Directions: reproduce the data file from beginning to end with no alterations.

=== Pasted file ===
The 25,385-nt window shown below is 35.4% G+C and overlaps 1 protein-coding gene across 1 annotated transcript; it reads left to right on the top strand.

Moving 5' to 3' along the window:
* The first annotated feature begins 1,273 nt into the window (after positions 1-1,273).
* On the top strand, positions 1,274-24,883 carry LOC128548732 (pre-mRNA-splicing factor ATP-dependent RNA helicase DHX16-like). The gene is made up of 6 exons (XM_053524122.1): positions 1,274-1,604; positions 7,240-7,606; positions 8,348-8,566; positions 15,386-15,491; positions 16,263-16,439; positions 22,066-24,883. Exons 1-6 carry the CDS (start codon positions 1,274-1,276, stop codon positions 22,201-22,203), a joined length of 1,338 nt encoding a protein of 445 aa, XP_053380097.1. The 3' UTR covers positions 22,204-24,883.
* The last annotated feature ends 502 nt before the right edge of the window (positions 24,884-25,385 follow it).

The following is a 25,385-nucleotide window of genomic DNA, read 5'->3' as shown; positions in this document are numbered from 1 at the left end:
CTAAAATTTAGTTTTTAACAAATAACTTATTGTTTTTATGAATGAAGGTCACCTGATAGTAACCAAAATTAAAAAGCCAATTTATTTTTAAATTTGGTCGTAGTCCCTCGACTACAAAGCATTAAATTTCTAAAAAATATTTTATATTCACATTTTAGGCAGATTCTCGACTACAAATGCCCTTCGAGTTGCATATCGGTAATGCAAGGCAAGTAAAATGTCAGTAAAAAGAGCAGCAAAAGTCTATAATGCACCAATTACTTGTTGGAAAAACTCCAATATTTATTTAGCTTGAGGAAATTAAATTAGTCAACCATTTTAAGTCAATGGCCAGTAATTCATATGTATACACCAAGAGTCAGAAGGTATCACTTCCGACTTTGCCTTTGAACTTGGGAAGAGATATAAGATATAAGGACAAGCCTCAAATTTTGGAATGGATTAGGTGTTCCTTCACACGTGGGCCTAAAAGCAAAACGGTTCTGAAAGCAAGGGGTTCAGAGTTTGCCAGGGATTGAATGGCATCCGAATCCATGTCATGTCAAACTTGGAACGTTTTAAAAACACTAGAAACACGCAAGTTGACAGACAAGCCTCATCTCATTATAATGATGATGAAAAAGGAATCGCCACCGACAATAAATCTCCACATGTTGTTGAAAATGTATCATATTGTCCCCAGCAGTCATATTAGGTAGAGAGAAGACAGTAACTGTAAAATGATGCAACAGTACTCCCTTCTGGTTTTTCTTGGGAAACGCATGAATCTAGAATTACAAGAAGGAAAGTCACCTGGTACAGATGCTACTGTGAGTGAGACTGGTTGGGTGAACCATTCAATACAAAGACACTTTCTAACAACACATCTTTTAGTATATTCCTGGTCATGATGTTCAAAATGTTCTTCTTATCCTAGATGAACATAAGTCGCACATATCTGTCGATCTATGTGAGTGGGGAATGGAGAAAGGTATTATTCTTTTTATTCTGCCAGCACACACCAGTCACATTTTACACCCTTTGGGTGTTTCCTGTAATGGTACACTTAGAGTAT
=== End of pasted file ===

The 25,385-nt window shown below is 35.4% G+C and overlaps 1 protein-coding gene across 1 annotated transcript; it reads left to right on the top strand.

Moving 5' to 3' along the window:
* The first annotated feature begins 1,273 nt into the window (after positions 1-1,273).
* On the top strand, positions 1,274-24,883 carry LOC128548732 (pre-mRNA-splicing factor ATP-dependent RNA helicase DHX16-like). The gene is made up of 6 exons (XM_053524122.1): positions 1,274-1,604; positions 7,240-7,606; positions 8,348-8,566; positions 15,386-15,491; positions 16,263-16,439; positions 22,066-24,883. Exons 1-6 carry the CDS (start codon positions 1,274-1,276, stop codon positions 22,201-22,203), a joined length of 1,338 nt encoding a protein of 445 aa, XP_053380097.1. The 3' UTR covers positions 22,204-24,883.
* The last annotated feature ends 502 nt before the right edge of the window (positions 24,884-25,385 follow it).

The following is a 25,385-nucleotide window of genomic DNA, read 5'->3' as shown; positions in this document are numbered from 1 at the left end:
CTAAAATTTAGTTTTTAACAAATAACTTATTGTTTTTATGAATGAAGGTCACCTGATAGTAACCAAAATTAAAAAGCCAATTTATTTTTAAATTTGGTCGTAGTCCCTCGACTACAAAGCATTAAATTTCTAAAAAATATTTTATATTCACATTTTAGGCAGATTCTCGACTACAAATGCCCTTCGAGTTGCATATCGGTAATGCAAGGCAAGTAAAATGTCAGTAAAAAGAGCAGCAAAAGTCTATAATGCACCAATTACTTGTTGGAAAAACTCCAATATTTATTTAGCTTGAGGAAATTAAATTAGTCAACCATTTTAAGTCAATGGCCAGTAATTCATATGTATACACCAAGAGTCAGAAGGTATCACTTCCGACTTTGCCTTTGAACTTGGGAAGAGATATAAGATATAAGGACAAGCCTCAAATTTTGGAATGGATTAGGTGTTCCTTCACACGTGGGCCTAAAAGCAAAACGGTTCTGAAAGCAAGGGGTTCAGAGTTTGCCAGGGATTGAATGGCATCCGAATCCATGTCATGTCAAACTTGGAACGTTTTAAAAACACTAGAAACACGCAAGTTGACAGACAAGCCTCATCTCATTATAATGATGATGAAAAAGGAATCGCCACCGACAATAAATCTCCACATGTTGTTGAAAATGTATCATATTGTCCCCAGCAGTCATATTAGGTAGAGAGAAGACAGTAACTGTAAAATGATGCAACAGTACTCCCTTCTGGTTTTTCTTGGGAAACGCATGAATCTAGAATTACAAGAAGGAAAGTCACCTGGTACAGATGCTACTGTGAGTGAGACTGGTTGGGTGAACCATTCAATACAAAGACACTTTCTAACAACACATCTTTTAGTATATTCCTGGTCATGATGTTCAAAATGTTCTTCTTATCCTAGATGAACATAAGTCGCACATATCTGTCGATCTATGTGAGTGGGGAATGGAGAAAGGTATTATTCTTTTTATTCTGCCAGCACACACCAGTCACATTTTACACCCTTTGGGTGTTTCCTGTAATGGTACACTTAGAGTAT